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Review: Occupy Avengers #1

occupyavengerscoverAlthough it’s super sad Nighthawk was canceled, writer David Walker has yet another socially conscious Marvel comic book. It’s called Occupy Avengers #1 and is extremely relevant in light of the Standing Rock/Dakota Access pipeline protests in North Dakota, and the ongoing Flint, Michigan water crisis. The comic features Hawkeye as a protagonist as he travels across the United States like some kind of purple and black T-shirt wearing Robin Hood and tries to comes to terms with his killing of Bruce Banner in Civil War II. The first stop on his guilt trip is Santa Rosa, New Mexico where 100% of the inhabitants live under the poverty line, and the water on the Native American reservation is poisoned, which was their main source of income. Hawkeye wants to help, but this is a different and more nuanced challenge that shooting aliens with arrows.

Occupy Avengers #1 features artwork from Carlos Pacheco with inks from Rafael Fonteriz. Pacheco is a veteran artist, and his credits include the time-spanning epic Avengers Forever, a couple Uncanny X-Men runs, and a stint on the weekly series Trinity. Except the final few pages, Occupy Avengers isn’t a traditional superhero comic, but Pacheco is up for the switch in style. The first half of the comic is a slow burn focused on facial expressions as Hawkeye tries to figure out what’s going on in Santa Rosa, and Red Wolf, the town’s deputy and a superhero in his own right, looks on in disdain. The second half is all action, and Pacheco gets to cut loose with a double page, canyon-hopping motorcycle chase as Hawkeye is on the run from men who bear a resemblance to the troopers at Standing Rock. (But some of them have skull bandannas because this is a Marvel comic after all.) Pacheco lays out pages like a stained glass window showing off Hawkeye’s precision as an archer before opting for a bigger panels as Red Wolf, who is more of a hand to hand brawler, gets involved. And colorist Sonia Oback adds filters and a brown meets occupyavengersinteriorpurple color palette to capture the tension of one guy with a bow and arrow fighting an entire group of men with machine guns.

Along with being a wonderful character study of Clint Barton and having some exciting fight scenes, David Walker explores the futility of the white savior narrative in dialogue, narration, and even in the action towards the end in Occupy Avengers #1. Granny Fireheart, a leader on the reservation, thinks he’s a journalist looking for a scoop or a “bleeding heart environmentalist” here to make himself feel good by going to Santa Rosa. The second is partially true even though he is more trained in the art of medieval-era violence. Hawkeye wants to help, but he doesn’t know where to start. He makes some ill-informed comments about the people of Santa Rosa moving away, but Red Wolf quickly educates him on the reality of this area’s poverty, and he kind of shuts up. Walker shows the importance of listening in activism and not barreling with a Messiah complex with a side of Instagram. He melds this listening with superhero action in the final third of the comic as Hawkeye lets Red Wolf take the lead against the soldiers watching the reservation.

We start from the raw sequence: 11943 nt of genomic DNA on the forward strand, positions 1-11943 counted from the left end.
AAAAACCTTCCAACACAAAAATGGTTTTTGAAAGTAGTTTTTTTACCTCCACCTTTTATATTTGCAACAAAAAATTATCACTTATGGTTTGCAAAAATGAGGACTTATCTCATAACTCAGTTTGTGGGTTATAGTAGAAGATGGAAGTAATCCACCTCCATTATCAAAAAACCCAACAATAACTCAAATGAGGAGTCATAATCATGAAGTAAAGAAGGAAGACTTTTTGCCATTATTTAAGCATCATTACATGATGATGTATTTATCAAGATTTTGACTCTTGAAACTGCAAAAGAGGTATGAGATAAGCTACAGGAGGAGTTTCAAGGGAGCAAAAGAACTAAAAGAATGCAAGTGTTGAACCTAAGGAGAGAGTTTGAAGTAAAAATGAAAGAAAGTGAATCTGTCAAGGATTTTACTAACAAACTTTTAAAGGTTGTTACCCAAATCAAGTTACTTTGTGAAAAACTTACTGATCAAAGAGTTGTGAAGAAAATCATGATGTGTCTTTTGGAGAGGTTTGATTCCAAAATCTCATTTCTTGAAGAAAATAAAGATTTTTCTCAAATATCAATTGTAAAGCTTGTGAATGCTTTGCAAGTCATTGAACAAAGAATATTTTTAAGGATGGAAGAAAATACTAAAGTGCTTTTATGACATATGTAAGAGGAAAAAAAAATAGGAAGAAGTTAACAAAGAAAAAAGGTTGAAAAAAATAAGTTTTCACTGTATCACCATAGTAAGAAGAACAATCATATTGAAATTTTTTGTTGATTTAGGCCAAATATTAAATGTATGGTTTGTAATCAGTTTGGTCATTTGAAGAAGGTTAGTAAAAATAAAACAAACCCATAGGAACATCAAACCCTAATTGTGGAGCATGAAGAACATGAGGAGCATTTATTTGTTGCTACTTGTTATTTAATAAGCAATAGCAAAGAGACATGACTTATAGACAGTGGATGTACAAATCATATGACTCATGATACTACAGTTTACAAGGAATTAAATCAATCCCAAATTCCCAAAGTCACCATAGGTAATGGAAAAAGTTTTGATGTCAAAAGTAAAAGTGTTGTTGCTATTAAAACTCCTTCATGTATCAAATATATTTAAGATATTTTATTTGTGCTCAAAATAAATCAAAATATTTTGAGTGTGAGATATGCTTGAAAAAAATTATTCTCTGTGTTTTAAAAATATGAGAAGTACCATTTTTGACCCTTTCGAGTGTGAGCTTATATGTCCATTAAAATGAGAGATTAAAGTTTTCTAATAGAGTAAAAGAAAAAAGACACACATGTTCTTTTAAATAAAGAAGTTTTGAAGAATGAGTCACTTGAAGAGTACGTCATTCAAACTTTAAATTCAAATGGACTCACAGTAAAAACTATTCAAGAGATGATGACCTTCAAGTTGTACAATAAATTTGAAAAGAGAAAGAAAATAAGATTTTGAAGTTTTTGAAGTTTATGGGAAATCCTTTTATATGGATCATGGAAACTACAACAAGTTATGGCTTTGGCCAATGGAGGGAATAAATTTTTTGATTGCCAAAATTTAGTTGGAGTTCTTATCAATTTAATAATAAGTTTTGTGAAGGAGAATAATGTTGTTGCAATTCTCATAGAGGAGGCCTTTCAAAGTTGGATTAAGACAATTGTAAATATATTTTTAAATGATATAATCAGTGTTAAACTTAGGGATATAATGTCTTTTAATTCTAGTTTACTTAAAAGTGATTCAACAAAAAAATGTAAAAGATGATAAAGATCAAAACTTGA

Occupy Avengers #1 has a lot of narrative caption boxes for a comic book in 2016. However, Walker uses them to develop Hawkeye’s character, his feelings about killing the Hulk, and the situation on hand along with the occasional wry one-liner. Even though he murdered his friend, Hawkeye is just a regular guy from Iowa and currently Bed-Stuy that happens to be really good at shooting a bow and arrow and is an Avenger. Walker sets him up as the well-meaning, liberal white guy who needs to learn more about intersectionality and curing the roots of social problems and not just the symptoms but does it through quick, witty dialogue and an action narrative. And occasionally, the narration becomes pure poetry as Hawkeye describes why he uses a bow instead of a gun or a knife as Pacheco uses a nine-panel grid to show each creative hand to hand or archery move. (He is basically one of those writers, who still use typewriters instead of Word processors or CMSes.) It adds to the comic instead of just covering Pacheco and Fonteriz’s art.

David Walker’s ability to meld socially relevant themes with action-packed superhero narratives continues in Occupy Avengers #1. The inclusion of Hydro Man at the end seems a little on-the-nose and shoehorned to give the book a traditional “supervillain”, but it could be the beginning of a bold reimagining of the character. Carlos Pacheco and Rafael Fonteriz’s art gives the book an almost photorealistic style while Sonia Oback’s earth tones color palette sets the tone of Santa Rosa. The best parts of the comic are when Red Wolf cuts loose and Pacheco foregoes photorealism for bold moves and poses as he fights to protect his home and still doesn’t really trust Hawkeye for good reasons and not the usual “fight, then team up” cliches.

Basically, Occupy Avengers #1 is a 21st-century take on Denny O’Neil and Neal Adams’ “Hard Traveling Heroes” run of Green Arrow/Green Lantern, but with a lot more nuance and intersectionality thanks to its diverse creative team.

Story: David F. Walker Pencils: Carlos Pacheco Inks: Rafael Fonteriz Colors: Sonia Oback
Story: 9.5 Art: 8.5 Overall: 9 Recommendation: Buy

Marvel Comics provided Graphic Policy with a FREE copy for review

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